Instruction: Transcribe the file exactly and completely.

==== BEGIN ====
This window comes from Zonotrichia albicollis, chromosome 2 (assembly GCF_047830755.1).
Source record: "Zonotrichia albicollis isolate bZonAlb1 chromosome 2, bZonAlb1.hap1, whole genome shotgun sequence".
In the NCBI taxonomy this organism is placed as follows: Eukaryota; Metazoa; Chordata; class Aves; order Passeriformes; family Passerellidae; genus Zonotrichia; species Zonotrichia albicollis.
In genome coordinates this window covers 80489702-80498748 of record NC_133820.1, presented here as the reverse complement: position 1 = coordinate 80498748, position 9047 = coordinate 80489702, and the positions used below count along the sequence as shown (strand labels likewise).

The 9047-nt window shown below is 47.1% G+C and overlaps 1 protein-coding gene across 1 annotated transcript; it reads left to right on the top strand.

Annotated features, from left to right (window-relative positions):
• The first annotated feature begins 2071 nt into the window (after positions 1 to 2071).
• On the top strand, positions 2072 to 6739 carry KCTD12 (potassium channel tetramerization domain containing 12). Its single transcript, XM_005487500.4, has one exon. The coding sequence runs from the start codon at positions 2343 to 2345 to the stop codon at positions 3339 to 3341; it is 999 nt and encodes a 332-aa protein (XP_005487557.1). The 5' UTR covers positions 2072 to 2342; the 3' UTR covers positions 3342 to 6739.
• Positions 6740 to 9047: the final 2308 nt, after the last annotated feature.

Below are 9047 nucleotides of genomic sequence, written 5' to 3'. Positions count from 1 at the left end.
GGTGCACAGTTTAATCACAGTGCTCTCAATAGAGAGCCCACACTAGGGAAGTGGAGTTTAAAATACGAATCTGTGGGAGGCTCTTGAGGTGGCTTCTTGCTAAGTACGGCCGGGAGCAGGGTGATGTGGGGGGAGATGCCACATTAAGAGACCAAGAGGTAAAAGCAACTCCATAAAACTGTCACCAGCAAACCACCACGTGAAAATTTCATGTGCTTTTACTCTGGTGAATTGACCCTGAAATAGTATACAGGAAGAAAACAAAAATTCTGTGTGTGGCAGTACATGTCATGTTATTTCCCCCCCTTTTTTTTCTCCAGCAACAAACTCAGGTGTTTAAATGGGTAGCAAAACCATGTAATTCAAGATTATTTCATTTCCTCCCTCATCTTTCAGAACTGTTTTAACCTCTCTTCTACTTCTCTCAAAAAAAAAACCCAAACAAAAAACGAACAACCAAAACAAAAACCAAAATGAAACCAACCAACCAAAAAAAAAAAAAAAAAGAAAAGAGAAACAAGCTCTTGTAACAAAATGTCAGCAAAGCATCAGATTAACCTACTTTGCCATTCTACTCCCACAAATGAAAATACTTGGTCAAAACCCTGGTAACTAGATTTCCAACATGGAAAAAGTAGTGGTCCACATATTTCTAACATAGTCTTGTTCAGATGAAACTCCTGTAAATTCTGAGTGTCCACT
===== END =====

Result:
This window comes from Zonotrichia albicollis, chromosome 2 (assembly GCF_047830755.1).
Source record: "Zonotrichia albicollis isolate bZonAlb1 chromosome 2, bZonAlb1.hap1, whole genome shotgun sequence".
In the NCBI taxonomy this organism is placed as follows: Eukaryota; Metazoa; Chordata; class Aves; order Passeriformes; family Passerellidae; genus Zonotrichia; species Zonotrichia albicollis.
In genome coordinates this window covers 80489702-80498748 of record NC_133820.1, presented here as the reverse complement: position 1 = coordinate 80498748, position 9047 = coordinate 80489702, and the positions used below count along the sequence as shown (strand labels likewise).

The 9047-nt window shown below is 47.1% G+C and overlaps 1 protein-coding gene across 1 annotated transcript; it reads left to right on the top strand.

Annotated features, from left to right (window-relative positions):
• The first annotated feature begins 2071 nt into the window (after positions 1 to 2071).
• On the top strand, positions 2072 to 6739 carry KCTD12 (potassium channel tetramerization domain containing 12). Its single transcript, XM_005487500.4, has one exon. The coding sequence runs from the start codon at positions 2343 to 2345 to the stop codon at positions 3339 to 3341; it is 999 nt and encodes a 332-aa protein (XP_005487557.1). The 5' UTR covers positions 2072 to 2342; the 3' UTR covers positions 3342 to 6739.
• Positions 6740 to 9047: the final 2308 nt, after the last annotated feature.

Below are 9047 nucleotides of genomic sequence, written 5' to 3'. Positions count from 1 at the left end.
GGTGCACAGTTTAATCACAGTGCTCTCAATAGAGAGCCCACACTAGGGAAGTGGAGTTTAAAATACGAATCTGTGGGAGGCTCTTGAGGTGGCTTCTTGCTAAGTACGGCCGGGAGCAGGGTGATGTGGGGGGAGATGCCACATTAAGAGACCAAGAGGTAAAAGCAACTCCATAAAACTGTCACCAGCAAACCACCACGTGAAAATTTCATGTGCTTTTACTCTGGTGAATTGACCCTGAAATAGTATACAGGAAGAAAACAAAAATTCTGTGTGTGGCAGTACATGTCATGTTATTTCCCCCCCTTTTTTTTCTCCAGCAACAAACTCAGGTGTTTAAATGGGTAGCAAAACCATGTAATTCAAGATTATTTCATTTCCTCCCTCATCTTTCAGAACTGTTTTAACCTCTCTTCTACTTCTCTCAAAAAAAAAACCCAAACAAAAAACGAACAACCAAAACAAAAACCAAAATGAAACCAACCAACCAAAAAAAAAAAAAAAAAGAAAAGAGAAACAAGCTCTTGTAACAAAATGTCAGCAAAGCATCAGATTAACCTACTTTGCCATTCTACTCCCACAAATGAAAATACTTGGTCAAAACCCTGGTAACTAGATTTCCAACATGGAAAAAGTAGTGGTCCACATATTTCTAACATAGTCTTGTTCAGATGAAACTCCTGTAAATTCTGAGTGTCCACT